It's wonderful seeing those old, familiar faces on the movie screen.
It's better than seeing an old friend. Old friends carry old baggage. Old faces, returned to the screen, bring only the baggage of their films, or television appearances, and in many cases the memories are pleasant.
"Almost an Angel" isn't worth that much, but it does bring Charlton Heston back to the screen, if only in a cameo. Heston, who played Moses in "The Ten Commandments" (1965) and had an on-screen encounter with Christ in the 1959 remake of "Ben-Hur," plays God in the Paul Hogan film, a bit of inspired casting on the part of Hogan, who immediately thought of Heston and offered him the role.
Heston has done stage ("Caine Mutiny Court Martial") and television ("The Colbys," the soap) in recent years, but more recently, hasn't appeared in a major film.
Catch "Kindergarten Cop," and you'll see a maturing but still attractive Carroll Baker as the mother of the killer. In the film, Baker, maternally protective to a fault, plays a role far removed from the kind of characters she did more than a few decades back.
In 1956, Baker was "Baby Doll" in the controversial film version of the Tennessee Williams story. The Catholic Church disapproved, and at the time, it had far more power than it does today. It was a while before the film reached Baltimore.
After "Baby Doll," Baker was "Harlow" in the 1965 film biography on Jean Harlow. It was produced by Joseph E. Levine. Baker did a few more American films then went off to Italy where she became a box-office queen.
She would charge, later, that Levine had crippled her career in the United States. She returned from Italy after a time, but to minor roles in movies such as "Star 80" and "Ironweed."
In "Awakenings," the film that opens in Baltimore Jan. 11, Ruth Nelson is the old, familiar face. She began acting in 1926. In the new film, she plays Robert De Niro's mother. Her previous film was Robert Altman's "A Wedding" which was released 12 years ago.
Nelson goes back to the Group Theater, which she helped found in 1931. The producers of "Awakenings" saw her in a PBS documentary that was done on the Group Theater, called her and asked if she would like to work with De Niro. She would and did.
During World War II, Nelson was under contract to Twentieth-Century Fox where she did films such as "North Star," Tree Grows in Brooklyn" and "Wilson."
In the coming "Green Card," the veteran player is Lois Smith, who first attracted attention as a slovenly bar girl in the 1955 "East of Eden," one of the few films James Dean did.
Smith has worked in the ensuing years. She does a lot of stage work (a few years back, she appeared at the Olney Theater), but she does very little film work.
Appearing opposite her in the new film, as her husband, is Conrad McLaren, who may be remembered by patrons of the Garland Dinner Theater, forerunner of Toby's Musical Dinner Theater in Columbia. McLaren spent several seasons with the dinner theater.
Last year, "Pretty Woman" included a very familiar performer, Elinor Donahue, who played a saleslady. Donahue was never a movie name, but she was a television name. She has done seven series, among them, "The Andy Griffith Show" and "Father Knows Best."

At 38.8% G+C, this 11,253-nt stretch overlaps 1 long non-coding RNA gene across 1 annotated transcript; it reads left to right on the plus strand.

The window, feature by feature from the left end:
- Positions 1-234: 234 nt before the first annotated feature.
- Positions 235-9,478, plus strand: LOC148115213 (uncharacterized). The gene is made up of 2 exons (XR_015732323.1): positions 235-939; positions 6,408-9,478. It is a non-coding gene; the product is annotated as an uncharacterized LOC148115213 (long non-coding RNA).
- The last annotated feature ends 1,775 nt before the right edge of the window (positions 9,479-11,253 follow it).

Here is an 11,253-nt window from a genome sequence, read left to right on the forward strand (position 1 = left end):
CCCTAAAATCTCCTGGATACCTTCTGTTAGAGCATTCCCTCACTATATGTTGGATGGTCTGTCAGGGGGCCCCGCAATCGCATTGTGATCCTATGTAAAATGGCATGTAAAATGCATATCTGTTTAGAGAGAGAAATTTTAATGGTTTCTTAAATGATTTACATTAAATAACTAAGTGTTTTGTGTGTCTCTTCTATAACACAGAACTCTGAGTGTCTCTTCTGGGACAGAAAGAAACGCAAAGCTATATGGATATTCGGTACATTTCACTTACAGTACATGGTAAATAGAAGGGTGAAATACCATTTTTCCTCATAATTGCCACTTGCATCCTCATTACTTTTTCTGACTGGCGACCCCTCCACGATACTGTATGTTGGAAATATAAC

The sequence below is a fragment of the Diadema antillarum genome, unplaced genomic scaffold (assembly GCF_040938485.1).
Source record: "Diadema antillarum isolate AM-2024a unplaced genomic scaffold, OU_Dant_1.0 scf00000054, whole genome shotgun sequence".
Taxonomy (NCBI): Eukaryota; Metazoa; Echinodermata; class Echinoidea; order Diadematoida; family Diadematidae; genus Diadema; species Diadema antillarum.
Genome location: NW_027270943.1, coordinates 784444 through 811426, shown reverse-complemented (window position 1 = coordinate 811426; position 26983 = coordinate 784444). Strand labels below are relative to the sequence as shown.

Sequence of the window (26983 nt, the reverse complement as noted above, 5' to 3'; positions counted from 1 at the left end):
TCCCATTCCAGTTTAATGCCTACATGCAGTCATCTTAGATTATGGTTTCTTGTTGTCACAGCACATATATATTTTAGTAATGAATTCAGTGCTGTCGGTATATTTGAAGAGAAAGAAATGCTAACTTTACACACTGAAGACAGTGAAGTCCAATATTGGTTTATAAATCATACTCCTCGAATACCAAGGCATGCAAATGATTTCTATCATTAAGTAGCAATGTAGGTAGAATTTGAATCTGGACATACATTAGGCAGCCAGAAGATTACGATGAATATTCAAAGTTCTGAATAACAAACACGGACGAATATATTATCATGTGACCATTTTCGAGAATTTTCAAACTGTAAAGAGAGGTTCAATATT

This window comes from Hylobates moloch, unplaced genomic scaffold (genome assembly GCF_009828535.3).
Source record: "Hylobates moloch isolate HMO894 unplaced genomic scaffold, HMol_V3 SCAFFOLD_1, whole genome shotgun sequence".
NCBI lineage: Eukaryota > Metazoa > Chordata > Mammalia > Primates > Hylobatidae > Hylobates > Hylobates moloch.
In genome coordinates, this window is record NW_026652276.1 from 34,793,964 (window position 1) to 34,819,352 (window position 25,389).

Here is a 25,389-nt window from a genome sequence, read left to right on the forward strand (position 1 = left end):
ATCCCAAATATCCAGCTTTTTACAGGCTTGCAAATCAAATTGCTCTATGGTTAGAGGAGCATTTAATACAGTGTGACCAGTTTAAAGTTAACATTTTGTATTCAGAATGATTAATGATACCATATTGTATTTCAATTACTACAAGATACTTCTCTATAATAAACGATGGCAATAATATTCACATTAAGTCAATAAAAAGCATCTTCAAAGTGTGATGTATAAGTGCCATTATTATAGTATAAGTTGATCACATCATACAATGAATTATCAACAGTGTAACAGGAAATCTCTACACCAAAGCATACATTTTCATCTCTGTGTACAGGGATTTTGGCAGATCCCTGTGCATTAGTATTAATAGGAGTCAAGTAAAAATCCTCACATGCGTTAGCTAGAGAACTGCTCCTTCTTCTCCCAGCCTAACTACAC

Looking for more? Try "Edward Scissorhands," "The Godfather Part III" and "White Palace." The familiar face in the first is that of Vincent Price, granddaddy of the contemporary horror film. It was Price who lifted the Hammer Horror Films to a level of respectability. Before those, he appeared in the early '40s in classics such as "Laura" and "Dragonwyck."
In truth, Price has never really left us. Though his big-screen appearances have been infrequent ("The Whales of August" and "The Offspring" were among his last), he's done television spots that hold him in the public eye.
In "The Godfather Part III," the veteran actor is Raf Vallone. Vallone has been working since the late '40s when he did "Bitter Rice" with Sylvana Mangano.
In 1961, he did "Two Women" with Sophia Loren. Four years later, he did "Harlow" with Baker. He continued to do films here and in Italy until the early '80s. "The Godfather Part III" marks his first big-screen appearance in an American-produced film in more recent years.
Renee Taylor is the "old" face in "White Palace." In it, she plays the mother of James Spader. Only a few years ago (197l), she was the romantic interest in "Made for Each Other," a film she wrote with her husband, Joseph Bologna. He and she starred in the film.
Coming up is Maureen O'Hara in "Only the Lonely," a John Hughes comedy. O'Hara hasn't been seen on the large screen in 17 years, but she is always visible every Christmas, in television re-runs of the 1947 "Miracle on 34th Street," in which she played Natalie Wood's mother.
O'Hara, now 69, was frequent screen partner to John Wayne. At one time, she and Vera Miles had a virtual monopoly on the roles of "mature" women. Both were actresses who were still young but mature enough to play opposite older actors like Wayne, James Stewart and Henry Fonda.
In "Only the Lonely," O'Hara plays John Candy's mother. In time, Candy will probably play father to much younger actors. In more time, he will probably disappear then suddenly reappear on the screen, in a small, supporting role. It will be good to see him.
Lou Cedrone review movies and the theater for The Evening Sun.